ANDOVER — Select Board member Dan Koh resigned Monday night because he is taking a job with the U.S. Department of Labor.
"I was recently offered a position to join the Biden-Harris Administration in a role that fights for working people and, after much consideration, have decided to accept that position," Koh said at the meeting. "As someone whose story is only possible because of a country that puts working people first, it is personal to me, and comes at a critical time in our nation’s history."
Koh is set to be the chief of staff to incoming Department of Labor Secretary Marty Walsh starting Tuesday, according to a report on the Politico website. Neither Koh nor Walsh has confirmed this information because of a Biden-Harris rule that will not allow Koh to speak about the role until he officially starts.
Walsh has yet to be confirmed by the full Senate, but passed his confirmation hearing earlier this month.
Koh will remain an Andover resident with his wife, Amy, and their 6-month-old daughter, Theo, but wanted to resign from the board because of the nature of his new job, he said.
"The Select Board deserves members who can dedicate the appropriate time commensurate with the role," Koh said. "As such, I will be resigning my board membership, effective tomorrow. It is a difficult decision but the right thing to do, and the right thing for Andover."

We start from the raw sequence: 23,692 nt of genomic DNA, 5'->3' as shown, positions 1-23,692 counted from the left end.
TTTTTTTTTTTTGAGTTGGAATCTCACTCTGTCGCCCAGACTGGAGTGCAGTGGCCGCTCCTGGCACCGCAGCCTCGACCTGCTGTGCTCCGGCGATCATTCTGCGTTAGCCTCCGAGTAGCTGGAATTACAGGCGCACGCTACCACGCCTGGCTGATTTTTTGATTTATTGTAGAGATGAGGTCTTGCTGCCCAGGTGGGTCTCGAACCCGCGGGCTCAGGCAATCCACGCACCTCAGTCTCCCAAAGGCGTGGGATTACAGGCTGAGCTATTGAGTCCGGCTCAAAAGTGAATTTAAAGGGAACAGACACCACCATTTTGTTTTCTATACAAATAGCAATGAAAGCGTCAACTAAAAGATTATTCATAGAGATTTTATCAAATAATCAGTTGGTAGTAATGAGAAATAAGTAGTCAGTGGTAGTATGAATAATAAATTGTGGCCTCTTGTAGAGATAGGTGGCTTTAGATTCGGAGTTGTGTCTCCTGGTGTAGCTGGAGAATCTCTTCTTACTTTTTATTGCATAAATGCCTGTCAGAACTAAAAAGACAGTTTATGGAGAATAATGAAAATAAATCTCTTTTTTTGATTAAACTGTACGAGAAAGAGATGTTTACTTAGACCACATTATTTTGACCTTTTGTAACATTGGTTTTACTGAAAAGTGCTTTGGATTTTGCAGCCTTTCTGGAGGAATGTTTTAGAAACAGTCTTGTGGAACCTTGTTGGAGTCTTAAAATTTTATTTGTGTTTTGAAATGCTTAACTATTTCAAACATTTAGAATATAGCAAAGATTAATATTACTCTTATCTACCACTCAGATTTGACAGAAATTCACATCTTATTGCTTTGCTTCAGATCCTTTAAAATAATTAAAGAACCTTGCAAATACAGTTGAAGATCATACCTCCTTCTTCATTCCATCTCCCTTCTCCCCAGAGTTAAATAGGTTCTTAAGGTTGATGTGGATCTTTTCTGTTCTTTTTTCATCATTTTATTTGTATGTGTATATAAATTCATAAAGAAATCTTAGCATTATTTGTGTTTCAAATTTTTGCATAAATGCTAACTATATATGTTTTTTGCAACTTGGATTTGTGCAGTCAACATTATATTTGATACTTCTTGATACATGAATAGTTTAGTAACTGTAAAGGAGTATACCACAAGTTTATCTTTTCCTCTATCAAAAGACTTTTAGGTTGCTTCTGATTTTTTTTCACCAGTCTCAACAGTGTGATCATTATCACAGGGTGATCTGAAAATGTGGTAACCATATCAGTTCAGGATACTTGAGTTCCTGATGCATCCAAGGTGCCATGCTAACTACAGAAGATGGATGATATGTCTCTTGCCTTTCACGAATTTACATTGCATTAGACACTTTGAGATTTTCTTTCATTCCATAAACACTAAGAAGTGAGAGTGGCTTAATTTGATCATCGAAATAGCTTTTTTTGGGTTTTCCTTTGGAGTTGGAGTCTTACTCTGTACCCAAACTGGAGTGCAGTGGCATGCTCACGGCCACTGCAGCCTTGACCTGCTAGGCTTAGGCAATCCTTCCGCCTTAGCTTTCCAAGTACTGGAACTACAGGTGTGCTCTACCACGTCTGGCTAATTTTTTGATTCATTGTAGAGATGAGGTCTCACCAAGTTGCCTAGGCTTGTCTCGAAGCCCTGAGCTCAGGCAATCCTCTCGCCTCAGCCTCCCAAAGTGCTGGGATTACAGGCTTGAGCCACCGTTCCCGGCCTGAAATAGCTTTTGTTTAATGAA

Koh grew up in Andover and graduated from Phillips Academy. He previously worked as chief of staff to Walsh, the Boston mayor, from 2013 to 2017. Koh left the mayor's office to move back to Andover and run for Congress.
Walsh still is mayor of Boston, pending his confirmation.
In 2018 Koh lost to current Rep. Lori Trahan, D-Westford, by 145 votes, but promised to stay involved in politics. Koh then ran for the Select Board in March 2019, where he overwhelmingly won.
"The experience has been better than I could have ever imagined," Koh said. "I had the opportunity to join four other incredibly thoughtful, passionate, and dedicated public servants in the pursuit to make Andover better — from climate change to economic development to diversity and inclusion. I’ve learned so much and feel so honored to be a part of it."
Koh was rumored to run for Congress in 2020, but ultimately declined, opting instead to help democrats regain the White House, he previously told The Eagle-Tribune.
During his brief hiatus from professional politics, Koh was the chief operating officer of Boston software company HqO.
The ability to stay involved at a local political level was incredibly rewarding, he said.
"I was also invigorated by the dedicated public servants who work every day to make our town what it is," Koh said, thanking Town Manager Andrew Flanagan and others he's worked with.
"Thank you to the Select Board and the residents of the town for the tremendous honor," Koh said. "I look forward to staying involved as a resident, and am excited for all you’ll do in the future."